Six-month loan moratorium will ease financial strain on businesses affected by floods

Traders in Limuru have counted losses after flood water swept through their businesses after a heavy downpour. [George Njunge, Standard]

The government should move with speed and alleviate the suffering of Kenyans affected by the ongoing heavy rains. The latest statistics indicate that more than 100 people have been killed by floods in various parts of the country, and their livelihoods are entirely or severely destroyed.

The floods have wreaked havoc in Kenya’s Capital Nairobi, a business hub for East Africa, and has also claimed dozens of lives. Due to the current crisis, the Government has since postponed the opening of primary and secondary schools to May 6.

There has been an outcry among Kenyans over the sluggish manner the Government has handled the crisis even as the weatherman warns of more downpours in the coming days. The government should borrow a leaf from that of Dubai, by introducing relief measures that will alleviate the financial burden of Kenyans affected by the floods.

With key corridor roads rendered impassable, the ripple effect will go beyond human suffering and will also injure the economy. This environmental catastrophe has not only inflicted damage on infrastructure but has also placed significant strain on individuals burdened with loans and debt. As the situation worsens, with forecasts predicting more rainfall until mid-next month, the livelihoods of many residents are hanging in the balance.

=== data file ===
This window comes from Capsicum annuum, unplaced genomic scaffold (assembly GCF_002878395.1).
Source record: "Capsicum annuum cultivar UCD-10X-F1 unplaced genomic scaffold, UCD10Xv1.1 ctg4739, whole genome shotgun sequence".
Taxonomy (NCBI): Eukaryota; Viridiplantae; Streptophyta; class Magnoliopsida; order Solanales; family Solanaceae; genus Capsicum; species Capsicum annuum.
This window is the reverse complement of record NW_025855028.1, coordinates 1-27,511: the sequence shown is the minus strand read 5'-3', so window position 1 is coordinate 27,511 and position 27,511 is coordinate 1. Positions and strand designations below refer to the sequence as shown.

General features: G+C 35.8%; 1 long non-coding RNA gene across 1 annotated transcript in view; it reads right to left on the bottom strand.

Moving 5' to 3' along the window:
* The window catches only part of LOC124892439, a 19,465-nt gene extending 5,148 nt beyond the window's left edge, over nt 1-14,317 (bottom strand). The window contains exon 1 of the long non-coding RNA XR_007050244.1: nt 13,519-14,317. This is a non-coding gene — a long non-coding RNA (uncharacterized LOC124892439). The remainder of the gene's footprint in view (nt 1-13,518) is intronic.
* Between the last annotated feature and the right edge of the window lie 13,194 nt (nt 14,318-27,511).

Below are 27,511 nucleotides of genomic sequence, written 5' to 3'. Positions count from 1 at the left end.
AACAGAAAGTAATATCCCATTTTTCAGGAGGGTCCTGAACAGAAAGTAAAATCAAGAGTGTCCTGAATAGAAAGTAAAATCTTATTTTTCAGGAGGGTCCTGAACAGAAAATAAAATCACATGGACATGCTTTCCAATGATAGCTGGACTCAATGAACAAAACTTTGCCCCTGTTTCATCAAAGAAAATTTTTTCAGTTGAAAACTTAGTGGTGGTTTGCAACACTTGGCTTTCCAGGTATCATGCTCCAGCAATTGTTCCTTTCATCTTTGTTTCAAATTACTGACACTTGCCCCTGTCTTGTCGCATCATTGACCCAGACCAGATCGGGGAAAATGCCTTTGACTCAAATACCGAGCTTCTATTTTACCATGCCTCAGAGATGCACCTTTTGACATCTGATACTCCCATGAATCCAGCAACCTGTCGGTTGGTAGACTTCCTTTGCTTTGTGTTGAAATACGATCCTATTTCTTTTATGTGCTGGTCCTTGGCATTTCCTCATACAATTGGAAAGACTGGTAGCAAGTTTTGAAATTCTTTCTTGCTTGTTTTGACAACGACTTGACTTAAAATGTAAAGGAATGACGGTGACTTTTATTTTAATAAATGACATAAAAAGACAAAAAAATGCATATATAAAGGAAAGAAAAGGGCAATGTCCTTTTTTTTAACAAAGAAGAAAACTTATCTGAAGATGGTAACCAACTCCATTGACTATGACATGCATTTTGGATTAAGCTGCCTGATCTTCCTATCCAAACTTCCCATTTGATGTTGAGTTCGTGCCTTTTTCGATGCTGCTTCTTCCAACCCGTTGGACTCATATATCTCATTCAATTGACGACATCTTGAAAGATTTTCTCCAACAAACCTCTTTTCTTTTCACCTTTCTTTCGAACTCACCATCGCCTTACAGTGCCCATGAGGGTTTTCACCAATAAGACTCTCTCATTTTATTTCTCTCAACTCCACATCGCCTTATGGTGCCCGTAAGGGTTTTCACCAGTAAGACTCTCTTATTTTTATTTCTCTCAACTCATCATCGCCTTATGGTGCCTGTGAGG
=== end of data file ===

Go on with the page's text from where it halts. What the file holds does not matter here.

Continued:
One way to alleviate this suffering is for President William Ruto-led Kenya Kwanza administration to issue a loan moratorium of up to six months so that affected businesses and individuals can restructure their financial obligations. This will help them to regain their footing in the aftermath of this disaster.

In Dubai, the Central Bank has since issued a loan moratorium in response to a similar crisis. The Dubai Central Bank issued a loan moratorium, granting relief to borrowers with car loans and home loans. The Central Bank of Kenya should follow suit and instruct banks to allow for debt restructuring, similar to the proactive measures taken by Dubai authorities.

The impact of the floods extends beyond physical damage, as individuals and families face the daunting task of rebuilding their lives amidst financial uncertainty. With harvesting activities at risk and livelihoods in jeopardy, there is an urgent need for comprehensive support and intervention from the government and financial institutions.

By Brian Ngugi 16 hrs ago
Digital lender Tala dishes out Sh300b in loans to Kenyans
Kwale to host second edition of blue economy conference
Shadow Generative AI may be putting your business at risk
Co-op Bank's Mco-opCash hit by technical glitches